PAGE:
Although public records don't show Torcise directly sold Wallace any land, they do show that in 2002, Torcise sold two parcels for $233,100 to a company called Avenue B St, Inc. The land was rezoned for residential in June 2003, just weeks before Avenue B St sold it to another company for $810,000 — a hefty fourfold profit. The vice president of Avenue B St is none other than Mesa, who at the time was still zoning director.
Torcise admits to selling the land to Mesa but says politics had nothing to do with the deal. "I sold a piece of surplus land to Tom Mesa and he got it zoned," Torcise says. "I had nothing to do with the rezoning."
Mesa, likewise, says the deal was legit. He says Baldwin was a "known drug user" and unreliable witness. "He would come to me on occasion asking me to loan him money," Mesa says. "Now he's making allegations because I stopped talking to him."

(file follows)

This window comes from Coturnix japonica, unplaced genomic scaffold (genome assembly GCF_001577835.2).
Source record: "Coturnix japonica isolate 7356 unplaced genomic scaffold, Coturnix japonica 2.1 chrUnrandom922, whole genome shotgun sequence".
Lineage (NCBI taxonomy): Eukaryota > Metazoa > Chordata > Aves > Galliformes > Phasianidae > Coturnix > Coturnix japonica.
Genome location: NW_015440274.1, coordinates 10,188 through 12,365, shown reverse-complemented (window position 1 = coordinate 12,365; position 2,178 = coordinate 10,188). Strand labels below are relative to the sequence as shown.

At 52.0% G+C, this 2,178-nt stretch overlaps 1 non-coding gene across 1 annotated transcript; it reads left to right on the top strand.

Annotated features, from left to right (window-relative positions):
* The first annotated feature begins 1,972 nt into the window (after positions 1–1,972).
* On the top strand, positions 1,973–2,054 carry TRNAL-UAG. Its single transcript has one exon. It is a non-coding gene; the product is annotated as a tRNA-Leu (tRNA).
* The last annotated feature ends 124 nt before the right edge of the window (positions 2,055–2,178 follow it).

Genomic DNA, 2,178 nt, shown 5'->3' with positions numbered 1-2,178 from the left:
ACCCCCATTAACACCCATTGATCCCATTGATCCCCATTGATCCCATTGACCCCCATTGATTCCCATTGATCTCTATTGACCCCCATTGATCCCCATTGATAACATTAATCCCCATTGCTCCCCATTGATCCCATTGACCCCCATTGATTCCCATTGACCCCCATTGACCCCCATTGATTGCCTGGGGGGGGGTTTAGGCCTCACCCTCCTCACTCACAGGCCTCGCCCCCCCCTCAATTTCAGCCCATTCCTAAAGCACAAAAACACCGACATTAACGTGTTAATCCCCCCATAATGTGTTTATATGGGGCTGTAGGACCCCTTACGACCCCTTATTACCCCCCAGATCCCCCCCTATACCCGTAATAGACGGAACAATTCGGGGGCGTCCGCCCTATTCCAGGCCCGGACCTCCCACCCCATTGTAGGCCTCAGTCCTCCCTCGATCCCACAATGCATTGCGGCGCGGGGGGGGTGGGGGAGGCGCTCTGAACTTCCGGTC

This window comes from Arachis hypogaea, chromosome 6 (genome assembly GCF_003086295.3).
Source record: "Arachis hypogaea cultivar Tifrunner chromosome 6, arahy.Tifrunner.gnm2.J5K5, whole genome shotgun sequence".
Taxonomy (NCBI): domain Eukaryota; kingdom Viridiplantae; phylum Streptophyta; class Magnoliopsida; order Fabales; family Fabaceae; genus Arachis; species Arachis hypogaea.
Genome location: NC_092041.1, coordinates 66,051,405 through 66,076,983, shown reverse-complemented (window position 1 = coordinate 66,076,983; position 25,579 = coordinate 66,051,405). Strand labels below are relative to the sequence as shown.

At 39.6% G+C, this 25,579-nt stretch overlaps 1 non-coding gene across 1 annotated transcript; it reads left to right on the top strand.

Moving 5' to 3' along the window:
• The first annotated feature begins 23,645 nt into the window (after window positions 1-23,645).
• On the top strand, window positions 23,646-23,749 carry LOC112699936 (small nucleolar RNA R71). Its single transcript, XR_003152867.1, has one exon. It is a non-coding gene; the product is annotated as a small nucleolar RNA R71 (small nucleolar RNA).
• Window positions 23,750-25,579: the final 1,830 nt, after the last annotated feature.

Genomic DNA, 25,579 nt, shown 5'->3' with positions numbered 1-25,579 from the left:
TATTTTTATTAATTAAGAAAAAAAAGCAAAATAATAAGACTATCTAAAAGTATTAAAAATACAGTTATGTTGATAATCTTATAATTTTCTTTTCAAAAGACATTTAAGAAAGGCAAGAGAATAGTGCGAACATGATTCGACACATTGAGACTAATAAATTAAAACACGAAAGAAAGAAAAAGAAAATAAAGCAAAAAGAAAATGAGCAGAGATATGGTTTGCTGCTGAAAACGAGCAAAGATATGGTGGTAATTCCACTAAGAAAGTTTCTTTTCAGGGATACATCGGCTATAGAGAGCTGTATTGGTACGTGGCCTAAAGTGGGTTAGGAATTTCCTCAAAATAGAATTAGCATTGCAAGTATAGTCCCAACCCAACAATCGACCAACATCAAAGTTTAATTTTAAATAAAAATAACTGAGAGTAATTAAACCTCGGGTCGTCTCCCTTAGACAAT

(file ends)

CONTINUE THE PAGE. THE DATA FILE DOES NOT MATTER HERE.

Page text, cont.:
Also bolstering Baldwin's claims about the deal: Records show that Wallace purchased a Key Largo mansion — complete with a dock and boat lift — for $1.7 million three years later, in 2006. It's just the tip of a vast real estate holding he has acquired while working as a public servant making only $59,000 as recently as 1996. Wallace now owns at least 15 properties, according to financial statements he filed in 2010. They include two houses in Florida City, two properties in Cutler Bay, three properties and four lots in New Smyrna Beach, an empty plot in Jacksonville, and undeveloped agricultural land in Hawaii. Mesa, meanwhile, owns a $3.4 million home on the opposite end of the island.